The players and staff of German Bundesliga team Hertha Berlin linked arms and knelt for about 12 seconds before their match against FC Schalke on Saturday in solidarity with NFL players who have protested racial injustice and police brutality.
As the players and staff knelt, a stadium announcer explained the gesture to fans. “Berlin is colorful,” the PA announcer reportedly said. “Hertha BSC stands for diversity and against violence. For this reason, we are joining forces with the protest of our fellow American athletes to take a stand against discrimination. For a tolerant Berlin, both now and forevermore.”
A similar statement on the club’s Twitter account read: “Hertha BSC stands for tolerance and responsibility! For a tolerant Berlin and an open-minded world, now and forevermore!”
— Hertha Berlin (@HerthaBSC_EN) October 14, 2017
Dozens of NFL players have knelt during the American national anthem before games ever since Colin Kaepernick initiated the protest – which is not a protest of the national anthem, but rather of social injustice – over a year ago. The NFL protests became more widespread when President Donald Trump called players who knelt for the anthem “sons of bitches.”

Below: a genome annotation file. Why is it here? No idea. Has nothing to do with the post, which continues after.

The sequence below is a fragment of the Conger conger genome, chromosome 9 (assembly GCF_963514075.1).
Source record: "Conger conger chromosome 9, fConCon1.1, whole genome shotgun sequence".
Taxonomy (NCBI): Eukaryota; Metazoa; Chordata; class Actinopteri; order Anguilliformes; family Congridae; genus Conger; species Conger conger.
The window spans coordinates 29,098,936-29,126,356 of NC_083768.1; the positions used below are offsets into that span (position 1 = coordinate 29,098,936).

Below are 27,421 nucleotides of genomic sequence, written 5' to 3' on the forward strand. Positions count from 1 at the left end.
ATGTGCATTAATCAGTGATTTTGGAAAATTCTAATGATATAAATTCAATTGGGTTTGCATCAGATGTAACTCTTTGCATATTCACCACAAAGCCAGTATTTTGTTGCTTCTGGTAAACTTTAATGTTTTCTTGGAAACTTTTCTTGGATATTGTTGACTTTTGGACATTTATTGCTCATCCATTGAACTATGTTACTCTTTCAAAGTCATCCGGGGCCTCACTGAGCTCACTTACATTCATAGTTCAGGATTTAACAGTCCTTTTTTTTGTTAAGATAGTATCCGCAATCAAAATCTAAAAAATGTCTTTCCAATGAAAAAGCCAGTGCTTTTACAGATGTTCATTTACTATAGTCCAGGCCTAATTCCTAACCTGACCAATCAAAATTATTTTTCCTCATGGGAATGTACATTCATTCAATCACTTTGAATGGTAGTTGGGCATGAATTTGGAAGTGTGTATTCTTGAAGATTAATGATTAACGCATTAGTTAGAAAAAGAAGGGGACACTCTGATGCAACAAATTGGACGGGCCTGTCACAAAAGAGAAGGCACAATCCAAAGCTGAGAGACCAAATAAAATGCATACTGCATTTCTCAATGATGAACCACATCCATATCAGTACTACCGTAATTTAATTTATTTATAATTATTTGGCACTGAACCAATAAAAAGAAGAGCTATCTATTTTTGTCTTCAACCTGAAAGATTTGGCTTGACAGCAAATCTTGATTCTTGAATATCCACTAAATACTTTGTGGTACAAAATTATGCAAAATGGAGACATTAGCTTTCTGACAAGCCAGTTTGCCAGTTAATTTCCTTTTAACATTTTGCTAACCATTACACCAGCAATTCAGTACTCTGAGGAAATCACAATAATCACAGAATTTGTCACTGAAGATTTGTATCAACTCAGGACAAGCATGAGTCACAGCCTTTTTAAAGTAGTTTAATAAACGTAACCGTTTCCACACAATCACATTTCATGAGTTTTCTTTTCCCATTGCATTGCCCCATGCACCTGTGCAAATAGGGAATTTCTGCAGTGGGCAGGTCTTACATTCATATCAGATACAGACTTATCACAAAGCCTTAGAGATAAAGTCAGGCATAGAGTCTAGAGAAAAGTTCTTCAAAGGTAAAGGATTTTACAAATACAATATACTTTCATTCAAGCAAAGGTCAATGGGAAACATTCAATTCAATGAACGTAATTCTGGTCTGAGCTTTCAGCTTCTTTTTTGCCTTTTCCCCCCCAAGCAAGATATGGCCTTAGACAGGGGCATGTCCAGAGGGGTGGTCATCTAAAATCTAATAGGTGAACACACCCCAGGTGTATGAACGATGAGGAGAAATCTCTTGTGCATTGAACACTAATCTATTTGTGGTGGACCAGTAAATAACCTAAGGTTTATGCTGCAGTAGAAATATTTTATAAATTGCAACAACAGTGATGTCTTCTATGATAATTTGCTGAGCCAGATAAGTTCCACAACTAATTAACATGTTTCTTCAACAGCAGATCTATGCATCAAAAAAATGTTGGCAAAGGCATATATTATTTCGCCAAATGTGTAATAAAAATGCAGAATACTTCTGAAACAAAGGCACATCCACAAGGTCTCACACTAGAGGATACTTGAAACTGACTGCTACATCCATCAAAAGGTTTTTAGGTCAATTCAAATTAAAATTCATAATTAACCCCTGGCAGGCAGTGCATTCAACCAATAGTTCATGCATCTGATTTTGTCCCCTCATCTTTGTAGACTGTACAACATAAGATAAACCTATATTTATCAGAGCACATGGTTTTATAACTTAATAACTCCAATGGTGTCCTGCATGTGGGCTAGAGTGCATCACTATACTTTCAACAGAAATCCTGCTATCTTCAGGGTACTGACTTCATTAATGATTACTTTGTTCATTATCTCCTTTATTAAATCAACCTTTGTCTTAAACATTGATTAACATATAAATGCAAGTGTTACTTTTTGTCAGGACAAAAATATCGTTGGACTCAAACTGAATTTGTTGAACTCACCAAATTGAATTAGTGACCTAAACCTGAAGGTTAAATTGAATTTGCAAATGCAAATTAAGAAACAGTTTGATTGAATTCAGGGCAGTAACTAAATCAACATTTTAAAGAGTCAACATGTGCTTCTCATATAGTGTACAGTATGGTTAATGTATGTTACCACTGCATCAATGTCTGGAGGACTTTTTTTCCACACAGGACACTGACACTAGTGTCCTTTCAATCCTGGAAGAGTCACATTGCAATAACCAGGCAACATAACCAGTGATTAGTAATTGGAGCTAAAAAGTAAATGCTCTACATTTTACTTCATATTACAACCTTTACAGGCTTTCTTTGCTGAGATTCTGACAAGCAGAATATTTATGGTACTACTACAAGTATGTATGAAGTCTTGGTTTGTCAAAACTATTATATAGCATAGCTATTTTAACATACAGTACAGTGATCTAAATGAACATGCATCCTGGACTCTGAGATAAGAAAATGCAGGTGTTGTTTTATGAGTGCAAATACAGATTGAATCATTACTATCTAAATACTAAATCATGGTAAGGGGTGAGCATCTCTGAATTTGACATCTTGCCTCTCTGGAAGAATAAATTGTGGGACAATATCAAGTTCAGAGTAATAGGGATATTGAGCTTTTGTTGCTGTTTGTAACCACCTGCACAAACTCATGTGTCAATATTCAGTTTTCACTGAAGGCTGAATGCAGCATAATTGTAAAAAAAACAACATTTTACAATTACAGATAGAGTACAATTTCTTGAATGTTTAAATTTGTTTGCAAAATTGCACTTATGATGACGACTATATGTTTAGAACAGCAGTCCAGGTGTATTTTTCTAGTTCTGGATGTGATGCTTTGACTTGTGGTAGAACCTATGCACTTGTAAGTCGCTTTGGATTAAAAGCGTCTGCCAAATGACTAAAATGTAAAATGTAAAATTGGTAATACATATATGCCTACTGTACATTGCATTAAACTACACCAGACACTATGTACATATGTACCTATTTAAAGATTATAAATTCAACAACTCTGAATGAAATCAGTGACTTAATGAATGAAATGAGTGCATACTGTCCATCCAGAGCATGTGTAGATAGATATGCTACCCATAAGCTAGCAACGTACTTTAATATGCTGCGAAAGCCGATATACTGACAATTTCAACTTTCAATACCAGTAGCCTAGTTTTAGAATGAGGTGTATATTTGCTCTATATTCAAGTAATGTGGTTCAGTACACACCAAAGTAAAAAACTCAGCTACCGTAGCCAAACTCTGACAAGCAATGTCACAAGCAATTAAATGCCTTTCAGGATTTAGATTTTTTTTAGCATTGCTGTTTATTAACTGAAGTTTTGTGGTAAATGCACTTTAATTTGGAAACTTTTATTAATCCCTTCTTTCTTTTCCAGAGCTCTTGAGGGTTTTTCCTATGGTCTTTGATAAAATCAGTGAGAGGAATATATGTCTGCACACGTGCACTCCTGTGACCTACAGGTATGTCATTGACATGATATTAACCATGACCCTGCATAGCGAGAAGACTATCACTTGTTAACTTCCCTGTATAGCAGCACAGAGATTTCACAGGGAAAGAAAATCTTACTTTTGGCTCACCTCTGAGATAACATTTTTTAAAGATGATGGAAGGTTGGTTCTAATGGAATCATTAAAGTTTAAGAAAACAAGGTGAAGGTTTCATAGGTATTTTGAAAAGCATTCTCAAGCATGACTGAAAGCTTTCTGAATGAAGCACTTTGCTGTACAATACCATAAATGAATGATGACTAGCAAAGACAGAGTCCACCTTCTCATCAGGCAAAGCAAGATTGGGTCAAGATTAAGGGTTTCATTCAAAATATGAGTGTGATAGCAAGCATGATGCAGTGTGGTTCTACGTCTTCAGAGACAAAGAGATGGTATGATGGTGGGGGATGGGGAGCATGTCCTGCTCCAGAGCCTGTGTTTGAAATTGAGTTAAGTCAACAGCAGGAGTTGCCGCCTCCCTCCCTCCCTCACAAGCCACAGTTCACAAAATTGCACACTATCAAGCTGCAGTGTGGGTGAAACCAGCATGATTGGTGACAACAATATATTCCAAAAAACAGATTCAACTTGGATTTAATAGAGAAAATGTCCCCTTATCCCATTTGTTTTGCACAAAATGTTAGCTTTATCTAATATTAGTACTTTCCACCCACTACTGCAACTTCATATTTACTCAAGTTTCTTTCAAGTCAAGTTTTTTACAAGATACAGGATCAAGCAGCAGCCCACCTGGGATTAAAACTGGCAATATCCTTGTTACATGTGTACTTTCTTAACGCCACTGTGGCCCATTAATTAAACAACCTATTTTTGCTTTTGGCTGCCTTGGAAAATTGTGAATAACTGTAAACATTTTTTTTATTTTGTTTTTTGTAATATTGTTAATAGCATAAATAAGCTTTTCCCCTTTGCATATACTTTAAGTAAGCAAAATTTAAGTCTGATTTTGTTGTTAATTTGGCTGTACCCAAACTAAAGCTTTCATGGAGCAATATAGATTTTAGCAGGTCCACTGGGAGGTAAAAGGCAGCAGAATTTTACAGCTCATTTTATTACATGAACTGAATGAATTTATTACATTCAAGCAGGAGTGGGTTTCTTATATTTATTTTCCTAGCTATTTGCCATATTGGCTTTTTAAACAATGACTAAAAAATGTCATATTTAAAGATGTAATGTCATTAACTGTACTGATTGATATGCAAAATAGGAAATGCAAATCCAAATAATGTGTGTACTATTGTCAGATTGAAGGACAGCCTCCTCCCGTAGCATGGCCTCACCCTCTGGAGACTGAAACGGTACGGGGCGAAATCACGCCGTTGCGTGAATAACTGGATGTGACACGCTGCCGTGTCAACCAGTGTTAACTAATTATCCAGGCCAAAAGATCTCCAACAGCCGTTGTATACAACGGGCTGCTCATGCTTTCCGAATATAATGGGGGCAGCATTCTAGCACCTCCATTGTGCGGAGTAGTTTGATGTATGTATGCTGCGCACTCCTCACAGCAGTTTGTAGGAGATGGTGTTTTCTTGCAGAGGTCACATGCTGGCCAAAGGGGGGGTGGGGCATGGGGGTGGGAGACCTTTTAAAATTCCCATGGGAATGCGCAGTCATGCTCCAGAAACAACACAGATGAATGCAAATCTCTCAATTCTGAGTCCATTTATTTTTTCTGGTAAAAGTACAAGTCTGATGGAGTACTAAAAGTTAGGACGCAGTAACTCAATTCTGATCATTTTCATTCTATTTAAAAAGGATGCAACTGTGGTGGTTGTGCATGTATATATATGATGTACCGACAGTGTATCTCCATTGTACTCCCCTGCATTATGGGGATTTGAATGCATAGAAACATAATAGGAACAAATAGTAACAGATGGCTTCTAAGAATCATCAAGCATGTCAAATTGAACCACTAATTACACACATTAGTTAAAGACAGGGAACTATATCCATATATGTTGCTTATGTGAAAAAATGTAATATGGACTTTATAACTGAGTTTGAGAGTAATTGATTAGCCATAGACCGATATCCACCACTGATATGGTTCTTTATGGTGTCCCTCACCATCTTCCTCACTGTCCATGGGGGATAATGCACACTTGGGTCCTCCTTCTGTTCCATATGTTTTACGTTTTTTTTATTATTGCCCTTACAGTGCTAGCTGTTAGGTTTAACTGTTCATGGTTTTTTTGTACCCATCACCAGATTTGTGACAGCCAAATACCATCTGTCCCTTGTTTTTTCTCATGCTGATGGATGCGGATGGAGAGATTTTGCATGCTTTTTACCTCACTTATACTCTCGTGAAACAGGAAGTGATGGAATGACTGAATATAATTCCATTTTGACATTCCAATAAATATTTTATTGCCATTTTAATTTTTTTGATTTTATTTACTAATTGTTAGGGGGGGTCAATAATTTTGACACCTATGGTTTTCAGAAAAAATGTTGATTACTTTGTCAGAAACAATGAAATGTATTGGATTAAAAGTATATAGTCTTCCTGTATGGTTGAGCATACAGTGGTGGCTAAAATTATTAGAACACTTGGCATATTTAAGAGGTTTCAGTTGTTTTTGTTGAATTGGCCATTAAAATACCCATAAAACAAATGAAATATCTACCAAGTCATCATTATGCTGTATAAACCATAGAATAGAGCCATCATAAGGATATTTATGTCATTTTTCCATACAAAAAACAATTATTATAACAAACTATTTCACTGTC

The protest spread to baseball when Oakland Athletics catcher Bruce Maxwell became the first MLB player to kneel for the anthem. Players in other American leagues, such as the WNBA and NBA, have also spoken out against discrimination and racism.
Players in the National Women’s Soccer League in the United States have staged similar protests during the anthem. Most recently, several players stayed in the stadium’s tunnel during the anthem before a match between the Seattle Reign and FC Kansas City. U.S. women’s national team player Megan Rapinoe – one of those Seattle players – was one of the first American athletes to express her support for Kaepernick. She also knelt during the anthem before U.S. national team games before the U.S. Soccer Federation implemented a policy requiring players to stand.
The German national anthem is not played before Bundesliga games – the playing of the national anthem before normal league games is not customary in Europe – but Hertha Berlin took a moment out of its pregame routine specifically to make this statement.
Hertha’s current squad features players of 12 different nationalities. Its matchday squad featured 10, and its starting lineup featured seven.
Hertha is believed to be the first European soccer team to kneel in solidarity with the American protests.
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Henry Bushnell covers soccer – the U.S. national teams, the Premier League, and much, much more – for FC Yahoo and Yahoo Sports. Have a tip? Question? Comment? Email him at email@example.com or follow him on Twitter @HenryBushnell.